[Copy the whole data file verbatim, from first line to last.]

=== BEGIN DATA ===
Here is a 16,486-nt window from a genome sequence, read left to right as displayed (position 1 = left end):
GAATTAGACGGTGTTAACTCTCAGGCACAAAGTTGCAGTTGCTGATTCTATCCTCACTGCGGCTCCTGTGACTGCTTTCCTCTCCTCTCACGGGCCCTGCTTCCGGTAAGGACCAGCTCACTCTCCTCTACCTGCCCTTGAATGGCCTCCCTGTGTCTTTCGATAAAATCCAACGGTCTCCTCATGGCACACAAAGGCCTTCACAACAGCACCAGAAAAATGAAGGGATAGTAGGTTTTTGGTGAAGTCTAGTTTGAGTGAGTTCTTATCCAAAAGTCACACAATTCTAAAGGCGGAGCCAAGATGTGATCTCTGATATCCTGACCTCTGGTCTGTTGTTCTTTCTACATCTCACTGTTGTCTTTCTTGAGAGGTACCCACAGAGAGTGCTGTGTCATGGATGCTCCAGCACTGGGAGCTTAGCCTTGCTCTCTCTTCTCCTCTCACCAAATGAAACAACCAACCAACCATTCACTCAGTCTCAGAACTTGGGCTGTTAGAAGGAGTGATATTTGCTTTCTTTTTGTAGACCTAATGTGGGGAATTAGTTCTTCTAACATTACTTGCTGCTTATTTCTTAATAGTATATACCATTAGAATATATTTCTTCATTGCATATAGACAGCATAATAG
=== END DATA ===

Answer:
Here is a 16,486-nt window from a genome sequence, read left to right as displayed (position 1 = left end):
GAATTAGACGGTGTTAACTCTCAGGCACAAAGTTGCAGTTGCTGATTCTATCCTCACTGCGGCTCCTGTGACTGCTTTCCTCTCCTCTCACGGGCCCTGCTTCCGGTAAGGACCAGCTCACTCTCCTCTACCTGCCCTTGAATGGCCTCCCTGTGTCTTTCGATAAAATCCAACGGTCTCCTCATGGCACACAAAGGCCTTCACAACAGCACCAGAAAAATGAAGGGATAGTAGGTTTTTGGTGAAGTCTAGTTTGAGTGAGTTCTTATCCAAAAGTCACACAATTCTAAAGGCGGAGCCAAGATGTGATCTCTGATATCCTGACCTCTGGTCTGTTGTTCTTTCTACATCTCACTGTTGTCTTTCTTGAGAGGTACCCACAGAGAGTGCTGTGTCATGGATGCTCCAGCACTGGGAGCTTAGCCTTGCTCTCTCTTCTCCTCTCACCAAATGAAACAACCAACCAACCATTCACTCAGTCTCAGAACTTGGGCTGTTAGAAGGAGTGATATTTGCTTTCTTTTTGTAGACCTAATGTGGGGAATTAGTTCTTCTAACATTACTTGCTGCTTATTTCTTAATAGTATATACCATTAGAATATATTTCTTCATTGCATATAGACAGCATAATAG